Director Jay Russell talks about turning this classic novel into a movie families will love.

By Kenneth M. Chanko
October 05, 2005

Natalie Babbitt's beloved 1975 literary classic about a family that never ages and the girl who stumbles upon their secret hit the big screen. But before fans cringe at the prospect of this sensitive tale being turned into a happy-go-lucky adventure, note that the movie is directed by Jay Russell of the subtle and smart My Dog Skip. A labor of love for the 42-year-old filmmaker (who has a 4-year-old son, Beau), Tuck Everlasting is that rare family movie that neither talks down to kids nor resorts to goofy high jinks. "Natalie Babbitt just saw it and was pleased, which was very important to me," Russell says. "She knew I wouldn't let the theme of the book get lost." Parents are advised to bring only kids ages 7 and up and prepare to talk to them about death as a natural part of life.

Child spoke to Russell about everything from the movie's themes to the state of children's entertainment today.

Child: Your movie explores areas that most family films today would be afraid to touch.

Russell: It's a difficult type of film to get made these days. If it's not a cutting-edge animated movie or a live-action movie with a lot of silly humor, wild chases, and slam-bang action, Hollywood isn't quick to see its merits. But Hollywood has always been a fear-based business. People get scared when they hear the story, and that Winnie chooses not to live forever: 'How awful -- how can we sell that?' But it was the quality and depth of Natalie's writing that made me want to do the movie. While it's considered a book for children, it's really for everyone. It's about the importance of recognizing the cycle of life, and that we're all going to die and that death is a part of life. William Hurt, who plays Angus Tuck, the father, has a great line when he's on the boat talking to Winnie about how rather than being obsessed with and being scared of death, one should really be afraid of the unlived life.

Child: The subject matter is a little more grown-up than in your last family movie, My Dog Skip, even though you didn't sugarcoat things in that movie either.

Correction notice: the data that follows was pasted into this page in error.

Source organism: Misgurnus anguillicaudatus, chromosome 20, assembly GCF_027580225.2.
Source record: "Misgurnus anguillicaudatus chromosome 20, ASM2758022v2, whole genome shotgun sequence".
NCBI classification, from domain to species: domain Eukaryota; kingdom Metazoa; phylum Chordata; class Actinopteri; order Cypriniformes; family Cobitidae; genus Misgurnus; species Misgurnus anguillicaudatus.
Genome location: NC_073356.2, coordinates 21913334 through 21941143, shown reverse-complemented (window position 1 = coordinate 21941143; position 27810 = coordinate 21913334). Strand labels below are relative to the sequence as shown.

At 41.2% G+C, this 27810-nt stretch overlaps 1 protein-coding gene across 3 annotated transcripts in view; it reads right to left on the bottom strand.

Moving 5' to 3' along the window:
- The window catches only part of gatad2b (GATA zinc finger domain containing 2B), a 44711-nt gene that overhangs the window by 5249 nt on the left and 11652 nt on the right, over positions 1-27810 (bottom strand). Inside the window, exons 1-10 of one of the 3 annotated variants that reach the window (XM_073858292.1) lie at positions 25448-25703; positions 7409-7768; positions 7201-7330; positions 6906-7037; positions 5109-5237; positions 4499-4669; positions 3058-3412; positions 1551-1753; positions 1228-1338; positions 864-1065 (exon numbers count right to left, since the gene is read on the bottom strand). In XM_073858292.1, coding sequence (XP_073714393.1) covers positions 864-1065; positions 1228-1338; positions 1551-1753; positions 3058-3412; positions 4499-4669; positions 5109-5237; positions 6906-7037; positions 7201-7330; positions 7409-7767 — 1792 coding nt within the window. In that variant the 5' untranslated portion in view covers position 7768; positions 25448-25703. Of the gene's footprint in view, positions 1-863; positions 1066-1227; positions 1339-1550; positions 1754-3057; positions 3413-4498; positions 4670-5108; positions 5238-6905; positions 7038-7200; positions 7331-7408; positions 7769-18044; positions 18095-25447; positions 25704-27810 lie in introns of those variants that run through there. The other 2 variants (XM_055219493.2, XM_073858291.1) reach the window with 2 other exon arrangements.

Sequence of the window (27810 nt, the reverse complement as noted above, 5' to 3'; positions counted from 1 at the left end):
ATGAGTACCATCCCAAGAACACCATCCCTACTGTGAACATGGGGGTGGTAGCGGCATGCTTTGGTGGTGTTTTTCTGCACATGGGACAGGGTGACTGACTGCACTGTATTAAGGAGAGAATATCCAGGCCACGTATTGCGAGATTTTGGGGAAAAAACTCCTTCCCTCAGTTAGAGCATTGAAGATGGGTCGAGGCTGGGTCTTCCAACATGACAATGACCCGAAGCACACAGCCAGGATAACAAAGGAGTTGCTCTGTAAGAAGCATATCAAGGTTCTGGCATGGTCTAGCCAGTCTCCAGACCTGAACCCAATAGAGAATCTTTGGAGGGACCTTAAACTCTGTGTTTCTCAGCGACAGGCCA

Russell: Yes, I thought it was important to follow the story through and show that Skip dies of old age. I was harking back to the movies I saw when I was a kid -- they didn't patronize or pander to kids, they were "general audience" movies. I think that today, a lot of entertainment that targets kids is either condescending, doesn't give them credit for being able to think, or sometimes, especially in animated movies and cartoons, is too grown-up. While younger kids can see and appreciate Skip, it's true that Tuck is for older kids. In our tests, 7- and 8-year-olds liked it. It seems to be right around that age when kids start to think about these sorts of things, and then it really hits home for those in the 9 to 12 range. I don't think my 4-year-old would be very interested in it. Not that it would be bad for Beau, it's just that he'd probably be pretty bored by most of it -- even though he's in it briefly. I cast him as a little boy in a flashback scene. I think he's just starting to really understand that Daddy makes movies.

Child: What are some of your and Beau's favorite movies and TV shows?

Russell: He used to like Blue's Clues, which I think is a great preschool show, but he's growing out of it now a little. He watches some things on The Cartoon Network, stuff that doesn't interest me that much. As for movies, he likes Babe and Willy Wonka. Of course I probably influence Beau on some of these. He likes some movies that I thought would be a little old for him, like Big with Tom Hanks. As for me, I really like Carroll Ballard's movies, like The Black Stallion and Fly Away Home. In a couple of years I think he'll get more into those.

Child: What are you doing next?

Russell: It looks like my next project will be another family movie, based on the 1956 film The Brave One, about a boy and the love he has for a bull. There are other possible projects, too. But in making family movies, I always like to think that entire families -- 8-year-olds, 18-year-olds, 38-year-olds, 58-year-olds -- can see them and get engrossed. Especially with Tuck, I think I succeeded.

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